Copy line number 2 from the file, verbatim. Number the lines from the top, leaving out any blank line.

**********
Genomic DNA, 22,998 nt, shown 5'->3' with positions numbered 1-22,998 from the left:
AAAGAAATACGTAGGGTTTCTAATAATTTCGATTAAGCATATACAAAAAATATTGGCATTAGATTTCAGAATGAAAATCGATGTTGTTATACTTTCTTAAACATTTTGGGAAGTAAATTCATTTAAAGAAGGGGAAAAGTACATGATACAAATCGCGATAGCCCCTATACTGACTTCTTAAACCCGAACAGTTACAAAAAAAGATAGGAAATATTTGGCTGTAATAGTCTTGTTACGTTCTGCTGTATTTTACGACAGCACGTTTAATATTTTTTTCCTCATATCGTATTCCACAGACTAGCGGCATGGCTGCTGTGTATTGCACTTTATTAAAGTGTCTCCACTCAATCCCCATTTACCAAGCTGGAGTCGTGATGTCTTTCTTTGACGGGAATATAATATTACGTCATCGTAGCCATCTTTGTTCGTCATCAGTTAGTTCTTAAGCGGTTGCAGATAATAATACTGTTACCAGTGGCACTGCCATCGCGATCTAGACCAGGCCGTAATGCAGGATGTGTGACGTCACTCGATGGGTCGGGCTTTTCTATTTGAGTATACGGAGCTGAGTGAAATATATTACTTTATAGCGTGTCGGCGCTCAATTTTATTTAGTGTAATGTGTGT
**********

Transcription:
AAAGAAATACGTAGGGTTTCTAATAATTTCGATTAAGCATATACAAAAAATATTGGCATTAGATTTCAGAATGAAAATCGATGTTGTTATACTTTCTTAAACATTTTGGGAAGTAAATTCATTTAAAGAAGGGGAAAAGTACATGATACAAATCGCGATAGCCCCTATACTGACTTCTTAAACCCGAACAGTTACAAAAAAAGATAGGAAATATTTGGCTGTAATAGTCTTGTTACGTTCTGCTGTATTTTACGACAGCACGTTTAATATTTTTTTCCTCATATCGTATTCCACAGACTAGCGGCATGGCTGCTGTGTATTGCACTTTATTAAAGTGTCTCCACTCAATCCCCATTTACCAAGCTGGAGTCGTGATGTCTTTCTTTGACGGGAATATAATATTACGTCATCGTAGCCATCTTTGTTCGTCATCAGTTAGTTCTTAAGCGGTTGCAGATAATAATACTGTTACCAGTGGCACTGCCATCGCGATCTAGACCAGGCCGTAATGCAGGATGTGTGACGTCACTCGATGGGTCGGGCTTTTCTATTTGAGTATACGGAGCTGAGTGAAATATATTACTTTATAGCGTGTCGGCGCTCAATTTTATTTAGTGTAATGTGTGT